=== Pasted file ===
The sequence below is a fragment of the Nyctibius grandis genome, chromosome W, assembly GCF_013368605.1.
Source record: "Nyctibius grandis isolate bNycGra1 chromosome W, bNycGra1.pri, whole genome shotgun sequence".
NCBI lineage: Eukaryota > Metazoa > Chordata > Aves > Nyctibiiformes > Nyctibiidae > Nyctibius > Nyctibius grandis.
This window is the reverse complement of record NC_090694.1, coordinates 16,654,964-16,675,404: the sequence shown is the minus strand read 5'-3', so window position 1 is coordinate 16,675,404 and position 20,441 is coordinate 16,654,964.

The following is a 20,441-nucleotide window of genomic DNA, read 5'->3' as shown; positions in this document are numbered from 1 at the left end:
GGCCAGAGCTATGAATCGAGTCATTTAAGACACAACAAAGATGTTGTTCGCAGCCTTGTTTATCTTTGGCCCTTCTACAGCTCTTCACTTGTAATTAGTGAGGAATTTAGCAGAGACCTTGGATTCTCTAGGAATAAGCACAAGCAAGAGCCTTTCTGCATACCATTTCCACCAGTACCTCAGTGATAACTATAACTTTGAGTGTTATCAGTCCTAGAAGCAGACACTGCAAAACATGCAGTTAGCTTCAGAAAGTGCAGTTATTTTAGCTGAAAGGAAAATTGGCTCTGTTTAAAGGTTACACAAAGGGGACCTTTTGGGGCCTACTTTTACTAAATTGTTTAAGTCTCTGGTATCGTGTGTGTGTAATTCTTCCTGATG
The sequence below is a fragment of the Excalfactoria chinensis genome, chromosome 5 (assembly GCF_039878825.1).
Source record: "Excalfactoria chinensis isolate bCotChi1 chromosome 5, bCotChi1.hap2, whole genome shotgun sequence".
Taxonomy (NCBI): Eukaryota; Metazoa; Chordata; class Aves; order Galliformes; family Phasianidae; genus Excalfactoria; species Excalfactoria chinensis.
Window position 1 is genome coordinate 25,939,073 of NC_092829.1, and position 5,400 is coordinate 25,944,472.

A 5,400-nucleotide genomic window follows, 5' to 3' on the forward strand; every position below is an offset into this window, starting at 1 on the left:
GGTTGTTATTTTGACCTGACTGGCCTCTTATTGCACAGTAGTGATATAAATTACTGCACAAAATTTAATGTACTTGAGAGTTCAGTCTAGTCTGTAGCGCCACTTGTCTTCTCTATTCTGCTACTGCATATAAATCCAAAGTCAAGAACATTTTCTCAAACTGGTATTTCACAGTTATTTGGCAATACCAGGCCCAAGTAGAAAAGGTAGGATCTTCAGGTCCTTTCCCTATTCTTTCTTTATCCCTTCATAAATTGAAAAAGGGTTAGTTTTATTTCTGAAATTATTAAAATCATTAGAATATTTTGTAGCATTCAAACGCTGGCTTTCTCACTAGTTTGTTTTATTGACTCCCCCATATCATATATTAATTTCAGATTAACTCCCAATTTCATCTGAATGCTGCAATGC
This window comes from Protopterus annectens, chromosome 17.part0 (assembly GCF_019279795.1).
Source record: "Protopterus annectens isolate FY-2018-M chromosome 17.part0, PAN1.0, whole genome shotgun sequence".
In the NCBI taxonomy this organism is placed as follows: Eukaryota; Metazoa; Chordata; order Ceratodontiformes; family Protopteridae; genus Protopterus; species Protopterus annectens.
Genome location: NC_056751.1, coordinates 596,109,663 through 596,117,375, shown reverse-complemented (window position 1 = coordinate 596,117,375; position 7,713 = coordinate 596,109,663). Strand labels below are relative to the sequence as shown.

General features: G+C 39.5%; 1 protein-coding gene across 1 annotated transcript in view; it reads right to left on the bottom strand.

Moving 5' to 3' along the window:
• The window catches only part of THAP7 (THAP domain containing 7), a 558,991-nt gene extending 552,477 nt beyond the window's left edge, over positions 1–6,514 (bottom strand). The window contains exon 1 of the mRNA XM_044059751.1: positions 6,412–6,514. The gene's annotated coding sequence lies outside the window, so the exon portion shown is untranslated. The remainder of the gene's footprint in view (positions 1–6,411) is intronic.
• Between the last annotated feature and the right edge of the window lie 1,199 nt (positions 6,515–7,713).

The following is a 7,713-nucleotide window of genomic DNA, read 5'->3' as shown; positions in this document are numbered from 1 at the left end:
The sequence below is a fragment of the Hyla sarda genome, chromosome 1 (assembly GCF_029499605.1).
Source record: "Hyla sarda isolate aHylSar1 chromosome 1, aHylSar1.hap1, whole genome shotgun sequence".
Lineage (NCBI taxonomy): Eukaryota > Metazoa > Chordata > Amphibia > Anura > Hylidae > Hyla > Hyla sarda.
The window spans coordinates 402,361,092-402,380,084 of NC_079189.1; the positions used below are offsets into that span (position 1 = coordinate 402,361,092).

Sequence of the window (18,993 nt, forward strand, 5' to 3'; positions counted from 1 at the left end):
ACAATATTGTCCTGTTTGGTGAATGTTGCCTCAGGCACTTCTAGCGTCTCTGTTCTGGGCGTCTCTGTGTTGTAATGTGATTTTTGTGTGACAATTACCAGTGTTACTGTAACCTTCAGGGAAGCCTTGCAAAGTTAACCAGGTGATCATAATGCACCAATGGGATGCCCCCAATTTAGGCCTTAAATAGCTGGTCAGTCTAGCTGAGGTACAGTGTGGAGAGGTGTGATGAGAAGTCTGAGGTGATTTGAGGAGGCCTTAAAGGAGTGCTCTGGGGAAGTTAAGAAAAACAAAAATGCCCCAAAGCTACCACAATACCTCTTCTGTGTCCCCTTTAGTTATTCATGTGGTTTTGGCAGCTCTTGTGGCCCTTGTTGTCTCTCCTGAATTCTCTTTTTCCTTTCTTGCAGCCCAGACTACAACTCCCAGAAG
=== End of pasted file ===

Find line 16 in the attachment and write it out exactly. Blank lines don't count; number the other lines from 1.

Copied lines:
Genome location: NC_056751.1, coordinates 596,109,663 through 596,117,375, shown reverse-complemented (window position 1 = coordinate 596,117,375; position 7,713 = coordinate 596,109,663). Strand labels below are relative to the sequence as shown.